Visualising sex differences, Emil and Tufte

 

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Edward R. Tufte’s “The Visual Display of Quantitative Information” is a well-known delight which, once read, will make you see informative displays in a new and clearer light. It was in Tufte’s book that I came across his championing of “the typographical delight of the statistician W.J. Youden whose illustration of the normal curve I reproduce above.

I had Tufte’s insights in mind when working on the original depiction of sex differences in the distribution of intelligence.

https://drjamesthompson.blogspot.co.uk/2013/09/are-girls-too-normal-sex-differences-in.htm

The Gaussian distribution, or standard normal curve, or Bell Curve, never ceases to amaze. The shape is plain to see, but the area under the normal curve is hard to estimate by  eye, hence the need for visualizers with area calculations attached.

What prompts these reflections? No sooner did I post about the visualisation of sex differences than a sharp eyed Danish commentator shot back with a good suggestion, which I have incorporated immediately.

http://emilkirkegaard.dk/understanding_statistics/?app=tail_effects

To recap: Suppose someone was to do a study on adults, not children, and test the intelligence of these adults while also having done brain scans so that we can calculate the link between the brains and mental abilities. If such a study were to show a 4 IQ point male advantage, and the sd of male intelligence is, say 15 and the female sd closer to 14, what would the distributions of male and female intelligence look like at the higher ends of the ability scale?

If we use Emil’s visualizer and put in mean=104 (sd 15) for the men in blue, and mean=100 (sd 14) for the women in red, and set the high mark cut-off as IQ 130 (corresponding to the top 2.28% of the overall population) then 4.15% of men make the cut and only 1.60% of women: the sex ratio will be 2.58 to 1. That means that 72% of bright people will be men.

Or, as has just been suggested to me from Denmark, we can use the visualizer and put in mean=102 (sd 15) for the men in blue and mean=98 (sd 14) for the women and once again set the cut-of at IQ 130. Then 3.13% of men make the cut and only 0.65% of women: the sex ratio will be 4.8 to 1. That means that 83% of bright people will be men.

In both cases there is a 4 IQ point difference, but by choosing to express this difference straddling the mean rather than above the mean, the sex ratio increases. I chose the first way because I had been triggered by the higher than average results from the Scottish National Survey. I am grateful to Emil for pointing out that I should try it closer to the mean, a more representative situation.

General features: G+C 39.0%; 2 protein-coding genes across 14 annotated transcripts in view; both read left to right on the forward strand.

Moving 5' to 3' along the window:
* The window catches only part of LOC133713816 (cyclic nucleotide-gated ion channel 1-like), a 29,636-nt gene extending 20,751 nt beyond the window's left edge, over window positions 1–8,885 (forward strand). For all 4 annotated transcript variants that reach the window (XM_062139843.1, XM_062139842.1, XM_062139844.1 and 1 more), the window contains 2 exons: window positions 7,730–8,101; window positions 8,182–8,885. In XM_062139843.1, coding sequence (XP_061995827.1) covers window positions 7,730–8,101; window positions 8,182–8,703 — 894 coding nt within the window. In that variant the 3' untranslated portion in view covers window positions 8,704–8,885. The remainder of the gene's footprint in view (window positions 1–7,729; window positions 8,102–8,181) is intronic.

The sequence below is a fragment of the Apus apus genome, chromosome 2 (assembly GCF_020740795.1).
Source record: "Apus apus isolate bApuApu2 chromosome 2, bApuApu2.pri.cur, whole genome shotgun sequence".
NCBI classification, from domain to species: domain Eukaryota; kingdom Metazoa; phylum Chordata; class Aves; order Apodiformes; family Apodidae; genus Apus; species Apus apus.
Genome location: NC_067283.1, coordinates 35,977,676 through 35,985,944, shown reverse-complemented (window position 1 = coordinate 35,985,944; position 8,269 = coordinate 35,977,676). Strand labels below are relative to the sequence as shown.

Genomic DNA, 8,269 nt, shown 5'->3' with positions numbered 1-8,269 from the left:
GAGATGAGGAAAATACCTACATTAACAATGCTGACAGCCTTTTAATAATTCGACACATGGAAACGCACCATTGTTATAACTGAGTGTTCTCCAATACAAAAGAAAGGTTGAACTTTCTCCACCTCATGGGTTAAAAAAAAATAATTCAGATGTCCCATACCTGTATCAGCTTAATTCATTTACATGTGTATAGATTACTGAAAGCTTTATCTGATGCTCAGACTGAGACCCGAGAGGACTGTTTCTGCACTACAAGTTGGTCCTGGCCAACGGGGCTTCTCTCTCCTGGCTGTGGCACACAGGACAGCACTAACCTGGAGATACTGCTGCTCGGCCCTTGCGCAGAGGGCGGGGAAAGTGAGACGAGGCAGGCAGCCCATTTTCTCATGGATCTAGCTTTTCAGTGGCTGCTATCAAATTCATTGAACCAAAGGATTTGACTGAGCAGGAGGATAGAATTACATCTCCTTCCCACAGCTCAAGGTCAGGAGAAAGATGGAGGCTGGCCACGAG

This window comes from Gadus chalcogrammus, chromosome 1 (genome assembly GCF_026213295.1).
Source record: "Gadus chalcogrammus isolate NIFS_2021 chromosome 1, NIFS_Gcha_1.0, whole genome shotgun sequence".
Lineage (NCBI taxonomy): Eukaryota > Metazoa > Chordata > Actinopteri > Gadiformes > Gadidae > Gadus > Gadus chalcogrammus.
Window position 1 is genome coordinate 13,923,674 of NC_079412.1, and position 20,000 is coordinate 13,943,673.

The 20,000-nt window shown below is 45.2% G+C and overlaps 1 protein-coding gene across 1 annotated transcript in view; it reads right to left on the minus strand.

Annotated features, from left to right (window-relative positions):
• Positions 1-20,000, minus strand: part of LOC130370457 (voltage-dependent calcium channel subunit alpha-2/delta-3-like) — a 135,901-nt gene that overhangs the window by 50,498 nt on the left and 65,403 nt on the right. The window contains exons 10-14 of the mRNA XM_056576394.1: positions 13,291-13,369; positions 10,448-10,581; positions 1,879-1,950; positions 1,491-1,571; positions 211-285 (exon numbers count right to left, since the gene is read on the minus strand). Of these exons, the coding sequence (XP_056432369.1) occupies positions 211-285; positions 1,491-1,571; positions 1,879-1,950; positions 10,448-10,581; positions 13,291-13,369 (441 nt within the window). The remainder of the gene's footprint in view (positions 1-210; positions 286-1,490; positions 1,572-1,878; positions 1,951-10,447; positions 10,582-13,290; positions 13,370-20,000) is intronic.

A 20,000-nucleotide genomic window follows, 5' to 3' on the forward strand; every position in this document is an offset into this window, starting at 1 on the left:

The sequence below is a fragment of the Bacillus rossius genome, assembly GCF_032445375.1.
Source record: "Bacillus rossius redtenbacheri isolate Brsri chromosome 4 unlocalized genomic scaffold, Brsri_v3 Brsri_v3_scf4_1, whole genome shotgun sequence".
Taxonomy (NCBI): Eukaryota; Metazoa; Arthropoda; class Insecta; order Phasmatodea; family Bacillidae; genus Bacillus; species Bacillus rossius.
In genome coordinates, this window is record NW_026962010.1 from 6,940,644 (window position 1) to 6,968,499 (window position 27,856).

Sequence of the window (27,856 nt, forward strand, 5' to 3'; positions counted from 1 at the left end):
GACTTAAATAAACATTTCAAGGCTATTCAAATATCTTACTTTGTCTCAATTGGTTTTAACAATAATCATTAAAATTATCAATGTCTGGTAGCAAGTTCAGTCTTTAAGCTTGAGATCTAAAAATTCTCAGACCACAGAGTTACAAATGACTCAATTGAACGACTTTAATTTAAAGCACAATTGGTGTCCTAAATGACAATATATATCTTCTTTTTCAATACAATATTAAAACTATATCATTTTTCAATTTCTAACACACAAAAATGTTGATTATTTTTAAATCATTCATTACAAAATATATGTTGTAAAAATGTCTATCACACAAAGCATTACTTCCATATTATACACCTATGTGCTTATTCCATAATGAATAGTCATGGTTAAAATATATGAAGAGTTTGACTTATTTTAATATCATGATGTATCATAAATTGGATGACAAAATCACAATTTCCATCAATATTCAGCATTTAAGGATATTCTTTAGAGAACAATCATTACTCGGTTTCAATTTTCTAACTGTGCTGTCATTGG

Using the old approach of Males 104, Females 100, moving up to IQ 140 (the top 0.38% of the overall population) then 0.82% of men make the cut and only 0.21% women: the sex ratio is 3.8 to 1. That means that 80% of these even brighter people will be men.

Using the new approach of Males 102 Females 98 then at IQ140 0.56% of men make the cut and 0.13% of women: the sex ratio is 4.18. That means that 81% of bright people will be men.

Using the old approach, moving up to IQ 145 (the top 0.13% of the population) then 0.31% of men make the cut and only 0.06% of women: the sex ratio is 4.8 to 1. That means that 82.7% of these very bright people (the three sigmas) will be men.

Using the new approach, moving up to IQ 145 (the top 0.13% of the population) then 0.21% of men make the cut and only 0.04% of women: the sex ratio is 5.3 to 1. That means that 84% of these very bright people (the three sigmas) will be men.

In the refined company of my loyal readers, you may well say that IQ 145 is no great shakes: there will be 13 three sigmas in a thousand at this level of intellect. Too common. What if we take the 1 in a thousand criterion, equivalent to an IQ of about 155 (3.7 sigma). At that refined level the sex ratio will be 7.9 to 1. Call it an 8 to 1 chance that this very bright person will be a man.

Using the Males 102 Females 98 version 0.021% of men and 0002% of women make the cut, and the sex ratio is 8.8 to 1.

So, there are slight differences in the sex ratio depending on: whether there is a mean difference of intelligence between men and women of 4 IQ points; whether the variance of male intelligence is greater than that of females; and to some extent about where one places the discrepant male/female means on the standard normal curve.

It is Bank Holiday in England, which means clouds, cold winds and no sunshine. Banks have a lot to answer for.

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